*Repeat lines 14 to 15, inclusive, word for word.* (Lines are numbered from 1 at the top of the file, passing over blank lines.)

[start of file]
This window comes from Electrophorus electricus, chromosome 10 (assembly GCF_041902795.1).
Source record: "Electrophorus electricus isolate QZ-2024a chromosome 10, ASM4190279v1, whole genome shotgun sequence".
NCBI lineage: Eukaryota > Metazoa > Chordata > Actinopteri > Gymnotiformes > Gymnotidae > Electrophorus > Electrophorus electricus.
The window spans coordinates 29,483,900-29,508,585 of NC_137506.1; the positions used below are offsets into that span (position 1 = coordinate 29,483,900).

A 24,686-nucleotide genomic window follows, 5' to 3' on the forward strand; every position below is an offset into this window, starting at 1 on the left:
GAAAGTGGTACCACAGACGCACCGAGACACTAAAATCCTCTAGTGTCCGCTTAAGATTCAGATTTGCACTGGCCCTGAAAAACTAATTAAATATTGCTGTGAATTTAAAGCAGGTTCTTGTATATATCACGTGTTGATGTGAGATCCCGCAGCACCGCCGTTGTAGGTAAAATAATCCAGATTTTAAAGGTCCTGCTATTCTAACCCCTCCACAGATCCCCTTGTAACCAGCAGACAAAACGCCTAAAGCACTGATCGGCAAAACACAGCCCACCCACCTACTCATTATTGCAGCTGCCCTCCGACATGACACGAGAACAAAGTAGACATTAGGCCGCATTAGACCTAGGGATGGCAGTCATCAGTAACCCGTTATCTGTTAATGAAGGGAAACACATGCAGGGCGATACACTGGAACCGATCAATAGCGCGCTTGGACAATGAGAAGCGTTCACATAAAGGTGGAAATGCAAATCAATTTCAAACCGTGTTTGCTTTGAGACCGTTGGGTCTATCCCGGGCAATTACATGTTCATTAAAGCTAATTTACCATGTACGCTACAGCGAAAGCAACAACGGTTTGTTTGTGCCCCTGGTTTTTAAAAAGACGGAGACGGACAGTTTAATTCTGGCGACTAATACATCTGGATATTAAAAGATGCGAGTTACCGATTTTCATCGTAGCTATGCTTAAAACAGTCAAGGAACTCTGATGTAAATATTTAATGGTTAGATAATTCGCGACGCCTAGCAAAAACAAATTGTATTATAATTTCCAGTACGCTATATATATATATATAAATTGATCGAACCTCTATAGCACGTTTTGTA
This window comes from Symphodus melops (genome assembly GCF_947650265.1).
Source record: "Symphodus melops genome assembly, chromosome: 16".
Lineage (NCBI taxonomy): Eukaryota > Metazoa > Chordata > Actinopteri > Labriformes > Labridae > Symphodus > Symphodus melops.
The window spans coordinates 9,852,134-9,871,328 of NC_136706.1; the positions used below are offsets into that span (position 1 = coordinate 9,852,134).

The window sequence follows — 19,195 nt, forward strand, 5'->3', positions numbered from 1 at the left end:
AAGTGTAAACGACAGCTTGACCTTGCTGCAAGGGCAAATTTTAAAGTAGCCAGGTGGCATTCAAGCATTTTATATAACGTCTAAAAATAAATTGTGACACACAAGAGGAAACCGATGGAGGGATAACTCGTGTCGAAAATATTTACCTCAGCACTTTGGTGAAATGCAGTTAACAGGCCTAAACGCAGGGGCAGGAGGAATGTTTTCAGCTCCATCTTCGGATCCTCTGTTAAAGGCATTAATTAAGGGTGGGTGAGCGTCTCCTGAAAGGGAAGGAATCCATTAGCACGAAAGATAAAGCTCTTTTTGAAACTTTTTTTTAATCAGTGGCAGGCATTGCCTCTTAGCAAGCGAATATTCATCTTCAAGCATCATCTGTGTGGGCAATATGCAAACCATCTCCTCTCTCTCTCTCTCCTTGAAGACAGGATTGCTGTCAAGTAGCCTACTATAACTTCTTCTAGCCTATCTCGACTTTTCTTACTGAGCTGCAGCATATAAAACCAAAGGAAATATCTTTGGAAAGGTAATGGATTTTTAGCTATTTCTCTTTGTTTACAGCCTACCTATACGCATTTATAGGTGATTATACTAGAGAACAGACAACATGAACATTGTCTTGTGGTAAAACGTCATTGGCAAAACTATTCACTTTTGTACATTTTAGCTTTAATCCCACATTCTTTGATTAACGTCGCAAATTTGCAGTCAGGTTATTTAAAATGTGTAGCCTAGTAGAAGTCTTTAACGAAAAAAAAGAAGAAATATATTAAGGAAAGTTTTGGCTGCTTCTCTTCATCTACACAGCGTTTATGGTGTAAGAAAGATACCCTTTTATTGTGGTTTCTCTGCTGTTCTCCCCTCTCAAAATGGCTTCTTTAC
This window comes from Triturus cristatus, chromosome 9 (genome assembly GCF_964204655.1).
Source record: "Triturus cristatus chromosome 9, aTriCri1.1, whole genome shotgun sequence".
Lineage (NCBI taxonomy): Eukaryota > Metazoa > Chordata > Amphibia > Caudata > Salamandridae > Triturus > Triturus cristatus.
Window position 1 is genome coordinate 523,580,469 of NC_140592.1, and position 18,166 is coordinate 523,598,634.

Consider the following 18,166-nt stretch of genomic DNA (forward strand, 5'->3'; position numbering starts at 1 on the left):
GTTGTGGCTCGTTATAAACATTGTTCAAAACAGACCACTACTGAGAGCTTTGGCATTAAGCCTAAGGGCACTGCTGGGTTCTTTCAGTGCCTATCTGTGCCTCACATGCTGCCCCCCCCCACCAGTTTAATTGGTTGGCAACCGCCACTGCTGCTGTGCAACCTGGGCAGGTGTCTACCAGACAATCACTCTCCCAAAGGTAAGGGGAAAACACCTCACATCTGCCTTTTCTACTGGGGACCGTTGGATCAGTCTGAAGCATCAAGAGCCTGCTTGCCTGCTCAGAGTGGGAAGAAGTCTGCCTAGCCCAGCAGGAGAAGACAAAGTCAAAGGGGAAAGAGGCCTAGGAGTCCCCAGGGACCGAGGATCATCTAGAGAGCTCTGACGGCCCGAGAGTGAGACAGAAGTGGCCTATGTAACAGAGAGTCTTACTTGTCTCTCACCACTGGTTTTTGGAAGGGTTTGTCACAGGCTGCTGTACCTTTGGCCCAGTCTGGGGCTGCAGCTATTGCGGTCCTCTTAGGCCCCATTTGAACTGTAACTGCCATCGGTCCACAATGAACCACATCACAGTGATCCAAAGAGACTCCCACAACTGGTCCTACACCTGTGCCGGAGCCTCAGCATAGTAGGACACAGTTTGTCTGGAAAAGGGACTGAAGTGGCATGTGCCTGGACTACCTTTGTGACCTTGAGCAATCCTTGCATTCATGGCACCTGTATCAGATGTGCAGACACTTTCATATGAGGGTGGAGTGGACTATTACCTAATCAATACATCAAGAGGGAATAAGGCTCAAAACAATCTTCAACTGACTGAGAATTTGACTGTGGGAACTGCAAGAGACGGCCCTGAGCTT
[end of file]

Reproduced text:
Source record: "Triturus cristatus chromosome 9, aTriCri1.1, whole genome shotgun sequence".
Lineage (NCBI taxonomy): Eukaryota > Metazoa > Chordata > Amphibia > Caudata > Salamandridae > Triturus > Triturus cristatus.